Polyamidoamine dendrimers can improve the pulmonary absorption of insulin and calcitonin in rats.J Pharm Sci. 2011 May; 100(5):1866-78.JP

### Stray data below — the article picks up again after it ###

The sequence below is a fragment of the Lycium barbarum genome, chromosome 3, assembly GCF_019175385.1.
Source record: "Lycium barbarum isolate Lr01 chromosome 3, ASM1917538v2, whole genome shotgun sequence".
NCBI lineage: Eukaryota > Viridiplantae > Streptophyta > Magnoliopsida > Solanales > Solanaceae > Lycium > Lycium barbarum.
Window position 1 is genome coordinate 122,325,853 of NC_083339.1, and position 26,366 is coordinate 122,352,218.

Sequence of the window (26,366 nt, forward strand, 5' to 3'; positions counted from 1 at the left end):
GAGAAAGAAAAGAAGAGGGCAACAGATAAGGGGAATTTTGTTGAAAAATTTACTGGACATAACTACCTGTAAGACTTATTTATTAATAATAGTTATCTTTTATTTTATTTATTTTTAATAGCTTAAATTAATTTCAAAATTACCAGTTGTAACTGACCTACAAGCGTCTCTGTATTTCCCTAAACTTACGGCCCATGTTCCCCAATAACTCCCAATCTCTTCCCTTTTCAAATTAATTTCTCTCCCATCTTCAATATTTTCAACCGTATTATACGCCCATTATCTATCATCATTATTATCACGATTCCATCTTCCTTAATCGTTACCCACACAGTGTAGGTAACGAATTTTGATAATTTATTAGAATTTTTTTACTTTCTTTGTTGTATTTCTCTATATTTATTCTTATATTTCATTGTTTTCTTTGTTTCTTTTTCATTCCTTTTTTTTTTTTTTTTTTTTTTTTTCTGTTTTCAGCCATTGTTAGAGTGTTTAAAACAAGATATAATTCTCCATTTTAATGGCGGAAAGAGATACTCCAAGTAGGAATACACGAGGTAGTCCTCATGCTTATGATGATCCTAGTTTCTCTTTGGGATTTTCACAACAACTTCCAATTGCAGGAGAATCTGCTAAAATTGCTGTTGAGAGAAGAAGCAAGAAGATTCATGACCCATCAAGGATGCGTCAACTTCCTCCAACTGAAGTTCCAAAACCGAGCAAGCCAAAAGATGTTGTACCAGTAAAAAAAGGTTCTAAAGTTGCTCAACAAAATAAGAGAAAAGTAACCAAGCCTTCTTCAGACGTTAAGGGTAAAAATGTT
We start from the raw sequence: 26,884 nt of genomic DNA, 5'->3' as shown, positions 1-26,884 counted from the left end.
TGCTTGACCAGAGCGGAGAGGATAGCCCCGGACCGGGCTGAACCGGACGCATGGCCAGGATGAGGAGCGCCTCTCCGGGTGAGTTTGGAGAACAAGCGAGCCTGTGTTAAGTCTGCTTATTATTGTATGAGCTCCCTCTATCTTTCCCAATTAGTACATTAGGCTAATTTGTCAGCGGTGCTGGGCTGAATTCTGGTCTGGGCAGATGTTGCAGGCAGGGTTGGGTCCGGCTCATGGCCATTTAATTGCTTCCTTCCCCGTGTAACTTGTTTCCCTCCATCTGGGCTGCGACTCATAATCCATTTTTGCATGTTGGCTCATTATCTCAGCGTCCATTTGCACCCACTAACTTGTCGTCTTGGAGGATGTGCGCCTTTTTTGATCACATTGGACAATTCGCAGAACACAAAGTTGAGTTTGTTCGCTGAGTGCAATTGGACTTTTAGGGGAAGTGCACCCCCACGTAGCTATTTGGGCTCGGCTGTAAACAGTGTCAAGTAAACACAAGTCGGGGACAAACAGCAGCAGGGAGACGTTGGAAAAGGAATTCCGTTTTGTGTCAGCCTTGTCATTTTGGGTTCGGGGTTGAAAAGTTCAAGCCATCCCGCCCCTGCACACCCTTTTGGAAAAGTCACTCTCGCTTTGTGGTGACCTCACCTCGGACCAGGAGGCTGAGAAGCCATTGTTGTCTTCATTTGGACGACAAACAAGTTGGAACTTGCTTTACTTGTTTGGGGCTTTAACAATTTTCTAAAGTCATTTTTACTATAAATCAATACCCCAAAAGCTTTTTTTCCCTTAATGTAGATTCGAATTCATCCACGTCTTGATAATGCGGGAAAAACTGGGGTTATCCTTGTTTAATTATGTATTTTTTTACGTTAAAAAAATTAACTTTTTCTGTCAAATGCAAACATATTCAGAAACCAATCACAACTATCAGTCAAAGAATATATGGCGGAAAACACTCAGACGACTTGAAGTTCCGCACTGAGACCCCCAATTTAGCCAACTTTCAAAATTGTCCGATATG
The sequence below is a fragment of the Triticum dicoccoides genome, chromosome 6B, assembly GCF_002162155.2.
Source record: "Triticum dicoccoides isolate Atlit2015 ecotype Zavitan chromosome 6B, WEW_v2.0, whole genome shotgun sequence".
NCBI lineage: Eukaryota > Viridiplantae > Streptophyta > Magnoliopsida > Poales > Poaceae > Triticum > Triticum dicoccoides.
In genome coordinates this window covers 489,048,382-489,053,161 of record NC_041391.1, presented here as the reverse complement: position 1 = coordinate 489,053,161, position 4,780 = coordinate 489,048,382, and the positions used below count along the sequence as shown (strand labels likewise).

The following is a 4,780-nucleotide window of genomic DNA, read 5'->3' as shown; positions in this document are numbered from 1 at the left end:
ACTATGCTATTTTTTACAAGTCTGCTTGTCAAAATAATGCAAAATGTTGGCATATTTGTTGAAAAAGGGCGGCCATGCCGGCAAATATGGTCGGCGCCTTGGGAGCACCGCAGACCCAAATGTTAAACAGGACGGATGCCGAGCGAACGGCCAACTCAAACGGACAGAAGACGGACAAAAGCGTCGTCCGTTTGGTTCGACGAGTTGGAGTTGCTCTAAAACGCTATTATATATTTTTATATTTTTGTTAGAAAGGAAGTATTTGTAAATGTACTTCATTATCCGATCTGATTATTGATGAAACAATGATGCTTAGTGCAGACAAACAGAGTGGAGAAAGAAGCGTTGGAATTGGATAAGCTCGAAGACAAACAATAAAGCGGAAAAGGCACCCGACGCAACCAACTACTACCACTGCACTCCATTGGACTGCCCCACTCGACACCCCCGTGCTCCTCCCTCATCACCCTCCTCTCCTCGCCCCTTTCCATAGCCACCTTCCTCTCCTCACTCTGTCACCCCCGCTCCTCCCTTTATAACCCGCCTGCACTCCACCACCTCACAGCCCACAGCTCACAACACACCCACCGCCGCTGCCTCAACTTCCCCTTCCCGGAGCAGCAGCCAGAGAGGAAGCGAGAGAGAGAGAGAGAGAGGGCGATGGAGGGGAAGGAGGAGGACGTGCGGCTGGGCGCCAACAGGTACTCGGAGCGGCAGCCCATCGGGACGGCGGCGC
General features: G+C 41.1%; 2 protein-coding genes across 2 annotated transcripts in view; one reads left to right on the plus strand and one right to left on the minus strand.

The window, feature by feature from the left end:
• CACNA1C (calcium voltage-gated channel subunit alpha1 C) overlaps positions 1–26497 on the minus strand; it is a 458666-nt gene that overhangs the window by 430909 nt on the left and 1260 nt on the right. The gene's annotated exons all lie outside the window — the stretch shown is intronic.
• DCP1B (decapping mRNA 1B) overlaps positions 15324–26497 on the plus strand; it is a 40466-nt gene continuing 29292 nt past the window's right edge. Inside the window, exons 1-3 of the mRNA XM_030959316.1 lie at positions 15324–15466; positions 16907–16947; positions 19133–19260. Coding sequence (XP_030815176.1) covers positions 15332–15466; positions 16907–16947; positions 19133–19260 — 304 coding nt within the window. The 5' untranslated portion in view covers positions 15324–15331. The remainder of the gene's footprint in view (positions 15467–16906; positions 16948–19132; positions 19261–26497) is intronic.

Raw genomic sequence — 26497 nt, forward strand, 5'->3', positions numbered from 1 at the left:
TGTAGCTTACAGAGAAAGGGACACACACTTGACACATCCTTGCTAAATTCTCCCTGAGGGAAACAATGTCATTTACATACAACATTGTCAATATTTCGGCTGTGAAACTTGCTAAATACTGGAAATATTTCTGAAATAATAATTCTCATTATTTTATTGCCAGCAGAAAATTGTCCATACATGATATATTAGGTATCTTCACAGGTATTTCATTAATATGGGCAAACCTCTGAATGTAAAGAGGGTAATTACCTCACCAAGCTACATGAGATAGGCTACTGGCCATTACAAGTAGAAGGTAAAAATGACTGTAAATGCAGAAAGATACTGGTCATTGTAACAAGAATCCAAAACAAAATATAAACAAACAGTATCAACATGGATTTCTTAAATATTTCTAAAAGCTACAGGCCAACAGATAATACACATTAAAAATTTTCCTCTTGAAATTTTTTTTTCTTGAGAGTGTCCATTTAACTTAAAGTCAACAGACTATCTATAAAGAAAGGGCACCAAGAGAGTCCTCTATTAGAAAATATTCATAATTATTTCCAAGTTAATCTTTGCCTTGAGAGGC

The absorption-enhancing effects of polyamidoamine (PAMAM) dendrimers with various generations (G0-G3) and concentrations [0.1%-1.0% (w/v)] on the pulmonary absorption of peptide and protein drugs were studied in rats. Insulin and calcitonin were chosen as models of peptide and protein drugs, and their pulmonary absorption with or without PAMAM dendrimers was examined by in vivo pulmonary absorption studies. PAMAM dendrimers significantly increased the pulmonary absorption of insulin and calcitonin in rats, and their absorption-enhancing effects were generation dependent. The rank order of absorption enhancement effect of these PAMAM dendrimers was G3 > G2 > G1 > G0. For the same generation, the absorption-enhancing effects of PAMAM dendrimers were shown to be concentration dependent. The toxicity of these PAMAM dendrimers in the lung tissues was evaluated by measuring the release of protein and the activities of lactate dehydrogenase (LDH) in bronchoalveolar lavage fluid (BALF). The PAMAM dendrimers with various generations and concentrations did not significantly increase the release of protein and the activities of LDH in BALF, indicating that these dendrimers did not cause any membrane damage to the lung tissues. The zeta potentials of insulin and calcitonin solutions changed to positive by the addition of PAMAM dendrimers, and the degree of positive charge as determined by the zeta potentials was linearly correlated with the absorption-enhancing effects of the PAMAM dendrimers. This positive charge of the PAMAM dendrimers might be related to their absorption-enhancing mechanisms for improving the pulmonary absorption of insulin and calcitonin in rats. In conclusion, the PAMAM dendrimers are suitable absorption enhancers to improve the pulmonary absorption of insulin and calcitonin without any membrane damage to the respiratory tissues.